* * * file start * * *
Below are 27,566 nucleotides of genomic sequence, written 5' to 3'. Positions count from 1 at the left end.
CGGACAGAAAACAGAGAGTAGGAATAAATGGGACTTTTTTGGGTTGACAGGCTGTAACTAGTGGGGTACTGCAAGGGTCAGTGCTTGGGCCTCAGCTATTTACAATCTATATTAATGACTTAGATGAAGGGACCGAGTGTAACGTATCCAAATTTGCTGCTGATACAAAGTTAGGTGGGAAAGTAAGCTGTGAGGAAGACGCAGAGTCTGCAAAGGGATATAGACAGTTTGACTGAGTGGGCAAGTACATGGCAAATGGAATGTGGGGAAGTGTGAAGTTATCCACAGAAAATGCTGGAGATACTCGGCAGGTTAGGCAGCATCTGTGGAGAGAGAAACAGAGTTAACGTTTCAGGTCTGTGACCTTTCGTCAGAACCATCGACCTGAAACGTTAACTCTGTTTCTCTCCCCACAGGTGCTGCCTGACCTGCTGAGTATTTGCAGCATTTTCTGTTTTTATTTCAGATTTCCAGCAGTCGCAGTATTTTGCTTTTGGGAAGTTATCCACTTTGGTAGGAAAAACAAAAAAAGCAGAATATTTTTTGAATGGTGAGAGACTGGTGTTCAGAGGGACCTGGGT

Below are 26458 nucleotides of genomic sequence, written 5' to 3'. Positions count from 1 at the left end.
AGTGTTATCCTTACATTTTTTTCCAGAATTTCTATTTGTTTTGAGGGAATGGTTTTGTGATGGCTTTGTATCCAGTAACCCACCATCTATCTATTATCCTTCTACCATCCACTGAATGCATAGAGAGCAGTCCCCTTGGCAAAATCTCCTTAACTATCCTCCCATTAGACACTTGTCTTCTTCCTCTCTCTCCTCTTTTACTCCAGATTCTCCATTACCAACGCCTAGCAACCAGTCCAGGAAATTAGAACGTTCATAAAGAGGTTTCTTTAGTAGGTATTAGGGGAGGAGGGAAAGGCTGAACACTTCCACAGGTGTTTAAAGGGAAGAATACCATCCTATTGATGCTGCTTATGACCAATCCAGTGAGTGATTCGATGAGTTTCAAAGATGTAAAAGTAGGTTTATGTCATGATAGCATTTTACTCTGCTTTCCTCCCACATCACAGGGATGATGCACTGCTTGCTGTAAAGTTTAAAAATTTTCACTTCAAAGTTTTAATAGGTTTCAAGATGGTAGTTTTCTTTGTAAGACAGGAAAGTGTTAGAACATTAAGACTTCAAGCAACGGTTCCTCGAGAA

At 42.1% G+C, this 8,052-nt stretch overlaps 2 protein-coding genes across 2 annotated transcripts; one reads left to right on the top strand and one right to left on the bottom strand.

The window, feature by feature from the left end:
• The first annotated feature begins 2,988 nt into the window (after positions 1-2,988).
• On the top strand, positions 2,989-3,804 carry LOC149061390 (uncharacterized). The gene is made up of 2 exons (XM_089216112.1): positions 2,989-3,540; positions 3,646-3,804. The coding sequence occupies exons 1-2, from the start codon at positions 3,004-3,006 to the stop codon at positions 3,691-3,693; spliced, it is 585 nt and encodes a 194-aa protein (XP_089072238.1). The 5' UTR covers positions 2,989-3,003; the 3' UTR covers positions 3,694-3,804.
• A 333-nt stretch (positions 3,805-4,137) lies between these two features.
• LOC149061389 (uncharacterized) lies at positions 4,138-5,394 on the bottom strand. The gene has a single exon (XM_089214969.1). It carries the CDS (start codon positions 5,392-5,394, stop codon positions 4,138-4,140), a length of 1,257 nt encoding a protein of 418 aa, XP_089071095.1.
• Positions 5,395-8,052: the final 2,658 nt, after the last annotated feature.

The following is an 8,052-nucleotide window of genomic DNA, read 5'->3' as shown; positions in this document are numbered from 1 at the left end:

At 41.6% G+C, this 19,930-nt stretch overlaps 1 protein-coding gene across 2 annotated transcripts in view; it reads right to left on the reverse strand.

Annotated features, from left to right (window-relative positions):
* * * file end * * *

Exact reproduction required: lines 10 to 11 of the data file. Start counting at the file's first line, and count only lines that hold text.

• LOC149061389 (uncharacterized) lies at positions 4,138-5,394 on the bottom strand. The gene has a single exon (XM_089214969.1). It carries the CDS (start codon positions 5,392-5,394, stop codon positions 4,138-4,140), a length of 1,257 nt encoding a protein of 418 aa, XP_089071095.1.
• Positions 5,395-8,052: the final 2,658 nt, after the last annotated feature.